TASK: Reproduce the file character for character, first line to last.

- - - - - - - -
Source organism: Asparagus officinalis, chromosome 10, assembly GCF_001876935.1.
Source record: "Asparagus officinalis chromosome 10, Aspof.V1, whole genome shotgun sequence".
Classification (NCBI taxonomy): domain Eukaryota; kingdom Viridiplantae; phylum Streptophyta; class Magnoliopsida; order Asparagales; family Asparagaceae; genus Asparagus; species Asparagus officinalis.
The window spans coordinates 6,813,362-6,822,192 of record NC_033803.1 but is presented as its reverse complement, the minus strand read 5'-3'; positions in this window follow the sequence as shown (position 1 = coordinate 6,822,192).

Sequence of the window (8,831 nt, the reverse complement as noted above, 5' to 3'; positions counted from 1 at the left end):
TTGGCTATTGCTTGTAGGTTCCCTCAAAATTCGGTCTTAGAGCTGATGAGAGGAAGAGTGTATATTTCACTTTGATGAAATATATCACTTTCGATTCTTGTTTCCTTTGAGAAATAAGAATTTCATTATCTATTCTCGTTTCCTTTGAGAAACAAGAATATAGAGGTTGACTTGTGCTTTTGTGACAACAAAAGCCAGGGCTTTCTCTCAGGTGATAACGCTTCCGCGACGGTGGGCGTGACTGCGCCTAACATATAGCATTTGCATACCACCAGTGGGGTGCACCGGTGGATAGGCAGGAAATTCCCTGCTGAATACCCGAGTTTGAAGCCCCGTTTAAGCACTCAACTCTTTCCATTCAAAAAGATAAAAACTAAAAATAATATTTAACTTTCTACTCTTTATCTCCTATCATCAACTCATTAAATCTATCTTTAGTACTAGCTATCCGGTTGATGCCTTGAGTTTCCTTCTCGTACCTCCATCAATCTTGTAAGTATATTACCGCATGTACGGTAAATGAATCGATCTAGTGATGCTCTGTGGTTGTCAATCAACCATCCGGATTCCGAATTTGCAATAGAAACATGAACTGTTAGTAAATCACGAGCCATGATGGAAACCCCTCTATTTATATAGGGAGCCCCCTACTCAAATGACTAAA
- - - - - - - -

Source organism: Asparagus officinalis, chromosome 10, assembly GCF_001876935.1.
Source record: "Asparagus officinalis chromosome 10, Aspof.V1, whole genome shotgun sequence".
Classification (NCBI taxonomy): domain Eukaryota; kingdom Viridiplantae; phylum Streptophyta; class Magnoliopsida; order Asparagales; family Asparagaceae; genus Asparagus; species Asparagus officinalis.
The window spans coordinates 6,813,362-6,822,192 of record NC_033803.1 but is presented as its reverse complement, the minus strand read 5'-3'; positions in this window follow the sequence as shown (position 1 = coordinate 6,822,192).

Sequence of the window (8,831 nt, the reverse complement as noted above, 5' to 3'; positions counted from 1 at the left end):
TTGGCTATTGCTTGTAGGTTCCCTCAAAATTCGGTCTTAGAGCTGATGAGAGGAAGAGTGTATATTTCACTTTGATGAAATATATCACTTTCGATTCTTGTTTCCTTTGAGAAATAAGAATTTCATTATCTATTCTCGTTTCCTTTGAGAAACAAGAATATAGAGGTTGACTTGTGCTTTTGTGACAACAAAAGCCAGGGCTTTCTCTCAGGTGATAACGCTTCCGCGACGGTGGGCGTGACTGCGCCTAACATATAGCATTTGCATACCACCAGTGGGGTGCACCGGTGGATAGGCAGGAAATTCCCTGCTGAATACCCGAGTTTGAAGCCCCGTTTAAGCACTCAACTCTTTCCATTCAAAAAGATAAAAACTAAAAATAATATTTAACTTTCTACTCTTTATCTCCTATCATCAACTCATTAAATCTATCTTTAGTACTAGCTATCCGGTTGATGCCTTGAGTTTCCTTCTCGTACCTCCATCAATCTTGTAAGTATATTACCGCATGTACGGTAAATGAATCGATCTAGTGATGCTCTGTGGTTGTCAATCAACCATCCGGATTCCGAATTTGCAATAGAAACATGAACTGTTAGTAAATCACGAGCCATGATGGAAACCCCTCTATTTATATAGGGAGCCCCCTACTCAAATGACTAAA